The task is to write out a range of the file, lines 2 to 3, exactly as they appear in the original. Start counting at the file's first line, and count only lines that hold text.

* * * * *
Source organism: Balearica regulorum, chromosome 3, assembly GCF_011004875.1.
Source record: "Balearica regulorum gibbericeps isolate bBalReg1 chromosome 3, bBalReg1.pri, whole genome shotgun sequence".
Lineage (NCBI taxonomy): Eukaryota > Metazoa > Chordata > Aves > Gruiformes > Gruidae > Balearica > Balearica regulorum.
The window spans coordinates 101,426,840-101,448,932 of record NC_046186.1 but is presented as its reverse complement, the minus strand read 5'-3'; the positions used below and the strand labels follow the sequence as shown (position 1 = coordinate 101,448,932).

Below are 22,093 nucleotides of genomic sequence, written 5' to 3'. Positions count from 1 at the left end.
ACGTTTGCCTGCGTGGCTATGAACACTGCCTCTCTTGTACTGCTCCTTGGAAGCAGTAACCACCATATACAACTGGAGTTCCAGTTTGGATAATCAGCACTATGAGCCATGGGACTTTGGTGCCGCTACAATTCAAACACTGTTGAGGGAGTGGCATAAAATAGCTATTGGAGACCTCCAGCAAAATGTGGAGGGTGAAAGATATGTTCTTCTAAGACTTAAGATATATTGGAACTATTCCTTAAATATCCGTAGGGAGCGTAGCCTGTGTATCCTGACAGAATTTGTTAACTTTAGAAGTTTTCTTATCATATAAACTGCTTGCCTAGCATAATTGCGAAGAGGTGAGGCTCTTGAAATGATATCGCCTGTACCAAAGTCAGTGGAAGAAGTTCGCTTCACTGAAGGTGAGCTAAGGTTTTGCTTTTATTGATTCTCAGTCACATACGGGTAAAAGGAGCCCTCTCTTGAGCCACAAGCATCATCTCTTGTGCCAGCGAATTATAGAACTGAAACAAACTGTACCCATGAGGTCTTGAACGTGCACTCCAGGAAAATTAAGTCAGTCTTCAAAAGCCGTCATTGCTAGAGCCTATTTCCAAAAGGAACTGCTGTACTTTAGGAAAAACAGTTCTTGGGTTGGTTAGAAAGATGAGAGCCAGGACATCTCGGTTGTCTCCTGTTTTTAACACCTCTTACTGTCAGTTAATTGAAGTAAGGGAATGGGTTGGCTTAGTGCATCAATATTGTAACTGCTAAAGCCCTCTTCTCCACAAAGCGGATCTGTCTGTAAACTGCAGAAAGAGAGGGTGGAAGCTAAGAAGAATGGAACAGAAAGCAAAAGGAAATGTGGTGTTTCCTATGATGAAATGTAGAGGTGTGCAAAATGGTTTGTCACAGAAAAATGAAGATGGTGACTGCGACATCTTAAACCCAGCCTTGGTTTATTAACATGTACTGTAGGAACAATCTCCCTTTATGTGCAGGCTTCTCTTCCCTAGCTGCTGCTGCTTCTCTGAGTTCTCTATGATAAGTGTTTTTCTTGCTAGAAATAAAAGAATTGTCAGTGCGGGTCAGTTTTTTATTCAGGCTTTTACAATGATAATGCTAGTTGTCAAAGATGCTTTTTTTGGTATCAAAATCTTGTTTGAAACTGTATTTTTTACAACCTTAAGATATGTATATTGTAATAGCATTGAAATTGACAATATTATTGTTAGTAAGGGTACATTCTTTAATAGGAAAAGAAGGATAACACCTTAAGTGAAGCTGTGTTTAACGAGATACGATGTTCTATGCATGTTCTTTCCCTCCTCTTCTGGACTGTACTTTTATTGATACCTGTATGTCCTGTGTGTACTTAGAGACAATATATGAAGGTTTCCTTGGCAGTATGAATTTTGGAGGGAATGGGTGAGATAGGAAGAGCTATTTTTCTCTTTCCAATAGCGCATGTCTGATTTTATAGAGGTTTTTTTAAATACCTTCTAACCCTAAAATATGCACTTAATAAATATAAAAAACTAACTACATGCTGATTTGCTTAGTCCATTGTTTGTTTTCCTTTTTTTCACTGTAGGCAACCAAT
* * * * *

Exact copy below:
Source record: "Balearica regulorum gibbericeps isolate bBalReg1 chromosome 3, bBalReg1.pri, whole genome shotgun sequence".
Lineage (NCBI taxonomy): Eukaryota > Metazoa > Chordata > Aves > Gruiformes > Gruidae > Balearica > Balearica regulorum.